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Staff

## Re: Cpk and Ppk

This is a good place to start: Statistical_process_control for the basic terms and definitions.

I highly recommend going through the Quality Methods module here:  online-statistics-course.html

Cpk is calculated using an estimate of sigma that is based on the moving range, the difference between consecutive points.

Ppk is calculated using an estimate of sigma that is based on differences from the mean. (aka Stand Deviation)

Cpk is short term variation (between consecutive points) Ppk is long term or Overall.

JMP Systems Engineer, Pharm and BioPharm Sciences
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Super User

## Re: Cpk and Ppk

Do we have to try and guess the question ?  I'll try:

"what is one of the worse interventions in the history of process capability analysis"

-Dave
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Level VI

## Re: Cpk and Ppk

@David_Burnham: I had to chuckle. Back in the day when teaching basic quality and statistical methods I used to say, “The two most abused statistics in Statistics are R^2 and Cp/Cpk. Buy me a beer at the bar tonight and sit back and listen to my rant.”
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Level VII

## Re: Cpk and Ppk

Ha, I was wondering if someone was going to comment on this thread. @David_Burnham. great question.  I used to take data sets from clients from which they were reporting a Cpk of 2.  Using their data and using simple enumerative statistics to estimate confidence intervals around the mean and standard deviations they used in their Cpk calculation, I could get Cpk of 0.2 - 6.0.  How useless Cpk is (or any of those capability ratios)!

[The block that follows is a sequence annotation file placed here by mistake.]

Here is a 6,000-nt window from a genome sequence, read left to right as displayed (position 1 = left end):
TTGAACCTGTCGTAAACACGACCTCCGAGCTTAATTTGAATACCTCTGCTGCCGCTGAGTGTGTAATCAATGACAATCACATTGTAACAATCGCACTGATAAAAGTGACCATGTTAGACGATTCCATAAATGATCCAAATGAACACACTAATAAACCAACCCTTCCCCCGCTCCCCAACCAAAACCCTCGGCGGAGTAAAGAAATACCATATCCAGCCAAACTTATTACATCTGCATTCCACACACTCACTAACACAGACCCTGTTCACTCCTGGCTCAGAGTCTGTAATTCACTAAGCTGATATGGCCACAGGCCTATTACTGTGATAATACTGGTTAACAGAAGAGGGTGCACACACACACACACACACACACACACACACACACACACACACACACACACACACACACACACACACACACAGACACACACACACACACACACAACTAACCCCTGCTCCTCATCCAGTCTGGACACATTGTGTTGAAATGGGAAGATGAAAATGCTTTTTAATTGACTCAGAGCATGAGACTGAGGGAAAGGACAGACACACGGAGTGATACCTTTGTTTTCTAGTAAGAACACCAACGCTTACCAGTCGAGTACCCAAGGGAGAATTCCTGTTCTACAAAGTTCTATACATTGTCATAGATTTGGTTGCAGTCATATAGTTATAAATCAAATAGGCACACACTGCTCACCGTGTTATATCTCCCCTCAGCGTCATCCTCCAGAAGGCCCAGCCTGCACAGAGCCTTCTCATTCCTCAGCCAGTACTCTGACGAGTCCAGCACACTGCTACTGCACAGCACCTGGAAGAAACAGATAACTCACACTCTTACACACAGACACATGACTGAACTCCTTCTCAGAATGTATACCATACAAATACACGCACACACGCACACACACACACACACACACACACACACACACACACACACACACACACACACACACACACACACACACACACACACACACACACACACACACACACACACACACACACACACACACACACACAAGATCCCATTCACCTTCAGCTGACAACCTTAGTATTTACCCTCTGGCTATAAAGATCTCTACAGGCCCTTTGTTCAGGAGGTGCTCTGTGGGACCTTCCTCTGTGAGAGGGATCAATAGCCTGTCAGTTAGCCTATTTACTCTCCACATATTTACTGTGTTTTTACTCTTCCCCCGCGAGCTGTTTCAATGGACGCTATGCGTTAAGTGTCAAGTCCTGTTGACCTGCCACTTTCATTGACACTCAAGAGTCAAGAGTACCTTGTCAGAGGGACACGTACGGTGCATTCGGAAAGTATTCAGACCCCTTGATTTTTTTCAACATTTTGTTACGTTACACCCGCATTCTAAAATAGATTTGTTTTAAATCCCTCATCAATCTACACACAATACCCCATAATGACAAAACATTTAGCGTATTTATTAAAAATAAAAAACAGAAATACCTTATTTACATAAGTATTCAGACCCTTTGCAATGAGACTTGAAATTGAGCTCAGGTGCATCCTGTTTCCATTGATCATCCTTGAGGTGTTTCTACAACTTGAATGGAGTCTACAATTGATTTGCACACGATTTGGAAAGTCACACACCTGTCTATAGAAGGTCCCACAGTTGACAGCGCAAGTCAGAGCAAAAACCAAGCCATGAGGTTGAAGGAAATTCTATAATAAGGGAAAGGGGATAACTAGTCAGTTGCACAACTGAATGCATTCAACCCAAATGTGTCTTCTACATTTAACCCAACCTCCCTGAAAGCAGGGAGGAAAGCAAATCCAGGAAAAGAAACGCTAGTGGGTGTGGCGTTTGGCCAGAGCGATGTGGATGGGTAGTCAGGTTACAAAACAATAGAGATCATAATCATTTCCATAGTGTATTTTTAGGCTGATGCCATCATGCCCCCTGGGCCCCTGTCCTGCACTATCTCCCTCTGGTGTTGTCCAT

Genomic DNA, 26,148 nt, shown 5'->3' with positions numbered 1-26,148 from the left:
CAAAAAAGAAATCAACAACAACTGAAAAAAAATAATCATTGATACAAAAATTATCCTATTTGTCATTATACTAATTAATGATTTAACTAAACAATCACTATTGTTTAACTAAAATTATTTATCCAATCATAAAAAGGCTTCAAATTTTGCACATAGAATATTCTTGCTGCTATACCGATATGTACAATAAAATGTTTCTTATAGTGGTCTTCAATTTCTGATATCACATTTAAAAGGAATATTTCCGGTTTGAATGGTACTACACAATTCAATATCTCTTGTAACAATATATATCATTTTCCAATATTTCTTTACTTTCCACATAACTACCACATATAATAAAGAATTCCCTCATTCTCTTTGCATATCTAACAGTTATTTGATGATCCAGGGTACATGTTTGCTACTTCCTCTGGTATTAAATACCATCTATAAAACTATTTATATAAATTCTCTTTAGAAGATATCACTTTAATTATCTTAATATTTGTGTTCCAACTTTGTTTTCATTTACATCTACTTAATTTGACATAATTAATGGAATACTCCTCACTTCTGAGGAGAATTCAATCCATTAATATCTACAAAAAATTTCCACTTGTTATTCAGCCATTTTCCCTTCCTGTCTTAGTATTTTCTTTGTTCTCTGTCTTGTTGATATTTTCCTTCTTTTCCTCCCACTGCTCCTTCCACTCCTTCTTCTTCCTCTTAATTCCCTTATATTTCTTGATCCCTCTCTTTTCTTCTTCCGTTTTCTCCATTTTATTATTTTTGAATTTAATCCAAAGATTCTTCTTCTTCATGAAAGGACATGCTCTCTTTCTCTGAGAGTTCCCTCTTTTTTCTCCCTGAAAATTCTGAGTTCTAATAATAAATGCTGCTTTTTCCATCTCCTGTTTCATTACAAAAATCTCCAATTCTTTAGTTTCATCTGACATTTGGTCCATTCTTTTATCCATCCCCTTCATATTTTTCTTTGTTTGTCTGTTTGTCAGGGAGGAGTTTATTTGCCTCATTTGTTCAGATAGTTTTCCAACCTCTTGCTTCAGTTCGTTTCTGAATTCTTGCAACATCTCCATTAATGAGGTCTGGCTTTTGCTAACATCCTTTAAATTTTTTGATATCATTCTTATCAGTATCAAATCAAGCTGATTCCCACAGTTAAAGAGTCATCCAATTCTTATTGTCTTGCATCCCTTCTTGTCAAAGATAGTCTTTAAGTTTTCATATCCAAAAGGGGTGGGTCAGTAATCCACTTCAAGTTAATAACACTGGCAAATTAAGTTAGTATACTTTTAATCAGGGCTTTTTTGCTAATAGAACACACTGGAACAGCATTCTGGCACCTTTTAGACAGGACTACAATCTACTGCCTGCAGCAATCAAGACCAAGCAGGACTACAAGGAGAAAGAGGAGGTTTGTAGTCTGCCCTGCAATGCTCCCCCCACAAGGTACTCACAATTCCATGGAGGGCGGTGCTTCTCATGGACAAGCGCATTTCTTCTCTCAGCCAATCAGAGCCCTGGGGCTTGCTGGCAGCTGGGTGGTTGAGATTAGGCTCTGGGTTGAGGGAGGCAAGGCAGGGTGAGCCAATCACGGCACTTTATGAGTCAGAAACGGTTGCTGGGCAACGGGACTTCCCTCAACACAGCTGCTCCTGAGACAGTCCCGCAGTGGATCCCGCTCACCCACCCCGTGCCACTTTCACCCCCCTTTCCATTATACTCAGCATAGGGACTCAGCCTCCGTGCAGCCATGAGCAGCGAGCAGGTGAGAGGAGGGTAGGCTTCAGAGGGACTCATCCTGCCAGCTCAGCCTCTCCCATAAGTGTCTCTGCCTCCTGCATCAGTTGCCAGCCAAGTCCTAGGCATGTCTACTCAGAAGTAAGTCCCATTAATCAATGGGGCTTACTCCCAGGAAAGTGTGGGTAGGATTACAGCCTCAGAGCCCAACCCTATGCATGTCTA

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Level VI

## Re: Cpk and Ppk

I guess I’m OK with curious people that want to fully understand the math behind these sorts of statistics. But for decision making, process understanding and communicating and sharing the data, conclusions and recommendations in the process capability space,,,,

Simply put there are three rules for successful data analysis:

1. plot the data
2. Plot The Data
3. PLOT THE DATA

There are so many useful data visualization techniques in JMP’s Process Capability and Process Screening platforms, only those suffering a severe case of ‘mononumerosis’ would bother with capability indices.

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Level IV

## Re: Cpk and Ppk

Fully agree to points 1, 2 and 3.

Perhaps a point 4 could be "plot the data IN CONTEXT" (e.g. using the time sequence, making use of the context to make the plot more insightful e.g. plotting the results from different production shifts in different colours, which is so easily done in JMP)

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